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École Normale and thought in mathematics

Benoît Mandelbrot
Mathematician

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The first decision I took was to go to the École Normale. Frankly, I don't quite remember why I decided, but I wasn't very sure. So I entered the École Normale. After two days I couldn't stand it and I left, and I would like to explain why. Mathematics at that time was entering a new phase; more precisely it was entering into a hard second-half of its middle-twentieth century life. To make things very rough: the first quarter of the century was very mixed with many influences; the second quarter was a growing tendency towards abstraction; the third quarter, total domination of abstraction; and the fourth quarter of the century - the fourth was very mixed- again returned to what I view myself as a more normal situation. My uncle was very much a man of the first and second quarter, that is, he was not very abstract, but he was himself on the defensive. He was not a mathematician according to what was the ideal. In 1945 one must remember that the world was run by several very deeply felt movements, which knew profoundly in themselves that they represented the future and that it was not something that man could change. 'The March of History' led towards communism, led towards this and that, anti-colonialism; it led towards a structure in science. It was not a mild liberal kind of situation, but a very rough one. My uncle knew very well about it, and again, even though he wasn't defensive, he did not hold a strong position to try to stop it. And for me this kind of mathematics was simply horrendous. I did not succeed in mathematics because of an ability to do algebra; I succeeded because I could think in pictures. They felt that pictures were sort of- the devil! I had this, because of my father and because of just my reading, which was perhaps also from my father, and because of other reasons, I had a very deep curiosity about how the world was put together. For them, that didn't count at all. In a certain sense, a very deep sense, they were Platonists who said that the sensations and the world round us have no importance; mathematics was a thing itself; pure notions, pure categories. It was then that I increasingly realised that first of all, I didn't like it. Secondly, I was just not one of them: I would not succeed, I would not be happy there. I could not change myself. After two days I simply decided to break and to leave. I was very aware of the consequences. I knew, as I was very widely read, of many historical cases where someone had been given a certain very high opportunity and spurned it. That person was treated much more harshly than a person who was not given that opportunity. For a long time it was very, very difficult for the École Normale to recognise that one could do well while spurning it, and the École Normale in a kind of broad sense, French mathematics and world mathematics. And also for me, to realise, that, in a certain sense, I have succeeded in helping to break their stranglehold.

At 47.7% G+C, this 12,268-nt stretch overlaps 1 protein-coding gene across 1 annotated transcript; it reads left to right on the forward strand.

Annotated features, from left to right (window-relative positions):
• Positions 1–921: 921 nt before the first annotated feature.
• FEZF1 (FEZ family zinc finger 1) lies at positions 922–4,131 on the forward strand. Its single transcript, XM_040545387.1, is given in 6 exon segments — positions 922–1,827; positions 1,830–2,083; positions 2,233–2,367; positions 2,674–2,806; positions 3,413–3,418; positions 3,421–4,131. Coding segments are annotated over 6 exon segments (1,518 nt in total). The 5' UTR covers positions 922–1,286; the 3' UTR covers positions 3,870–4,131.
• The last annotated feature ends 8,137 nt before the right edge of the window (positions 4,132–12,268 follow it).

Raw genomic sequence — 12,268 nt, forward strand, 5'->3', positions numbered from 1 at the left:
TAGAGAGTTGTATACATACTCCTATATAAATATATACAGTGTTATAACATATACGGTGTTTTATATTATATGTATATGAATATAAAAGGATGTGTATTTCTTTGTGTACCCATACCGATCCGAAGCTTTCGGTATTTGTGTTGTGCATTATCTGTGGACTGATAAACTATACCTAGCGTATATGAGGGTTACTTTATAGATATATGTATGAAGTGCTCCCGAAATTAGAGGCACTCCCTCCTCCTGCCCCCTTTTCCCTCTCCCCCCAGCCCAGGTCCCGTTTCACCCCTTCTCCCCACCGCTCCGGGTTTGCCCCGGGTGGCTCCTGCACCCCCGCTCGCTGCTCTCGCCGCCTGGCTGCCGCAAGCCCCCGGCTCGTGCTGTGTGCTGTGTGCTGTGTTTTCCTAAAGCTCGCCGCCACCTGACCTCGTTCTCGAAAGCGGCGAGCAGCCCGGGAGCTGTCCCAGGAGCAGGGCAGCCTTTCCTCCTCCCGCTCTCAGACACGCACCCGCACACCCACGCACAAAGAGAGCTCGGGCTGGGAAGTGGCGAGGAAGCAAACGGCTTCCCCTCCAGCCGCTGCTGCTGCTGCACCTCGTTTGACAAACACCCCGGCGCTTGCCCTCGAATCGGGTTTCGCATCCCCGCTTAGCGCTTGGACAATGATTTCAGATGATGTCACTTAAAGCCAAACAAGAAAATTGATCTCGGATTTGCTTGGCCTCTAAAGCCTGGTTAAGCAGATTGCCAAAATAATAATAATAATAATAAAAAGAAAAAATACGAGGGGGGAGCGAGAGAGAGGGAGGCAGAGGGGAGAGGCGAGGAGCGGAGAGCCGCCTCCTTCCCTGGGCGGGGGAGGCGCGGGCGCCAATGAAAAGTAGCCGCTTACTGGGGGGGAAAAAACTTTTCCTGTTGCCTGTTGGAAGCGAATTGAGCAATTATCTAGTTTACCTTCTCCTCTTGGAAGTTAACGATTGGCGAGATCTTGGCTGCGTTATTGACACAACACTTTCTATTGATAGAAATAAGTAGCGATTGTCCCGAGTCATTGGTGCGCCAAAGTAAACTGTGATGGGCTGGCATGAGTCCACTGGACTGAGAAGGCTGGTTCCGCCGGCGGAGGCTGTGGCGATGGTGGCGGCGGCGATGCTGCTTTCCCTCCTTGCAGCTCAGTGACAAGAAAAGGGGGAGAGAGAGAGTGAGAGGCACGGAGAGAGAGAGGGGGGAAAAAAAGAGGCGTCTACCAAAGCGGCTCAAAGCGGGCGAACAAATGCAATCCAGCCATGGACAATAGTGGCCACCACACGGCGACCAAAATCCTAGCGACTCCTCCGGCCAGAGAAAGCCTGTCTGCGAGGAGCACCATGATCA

Benoît Mandelbrot (1924-2010) discovered his ability to think about mathematics in images while working with the French Resistance during the Second World War, and is famous for his work on fractal geometry - the maths of the shapes found in nature.

**Title: **École Normale and thought in mathematics

**Listeners:**
Bernard Sapoval
Daniel Zajdenweber

Bernard Sapoval is Research Director at C.N.R.S. Since 1983 his work has focused on the physics of fractals and irregular systems and structures and properties in general. The main themes are the fractal structure of diffusion fronts, the concept of percolation in a gradient, random walks in a probability gradient as a method to calculate the threshold of percolation in two dimensions, the concept of intercalation and invasion noise, observed, for example, in the absorbance of a liquid in a porous substance, prediction of the fractal dimension of certain corrosion figures, the possibility of increasing sharpness in fuzzy images by a numerical analysis using the concept of percolation in a gradient, calculation of the way a fractal model will respond to external stimulus and the correspondence between the electrochemical response of an irregular electrode and the absorbance of a membrane of the same geometry.

Daniel Zajdenweber is a Professor at the College of Economics, University of Paris.

**Duration:**
3 minutes, 35 seconds

**Date story recorded:**
May 1998

**Date story went live:**
24 January 2008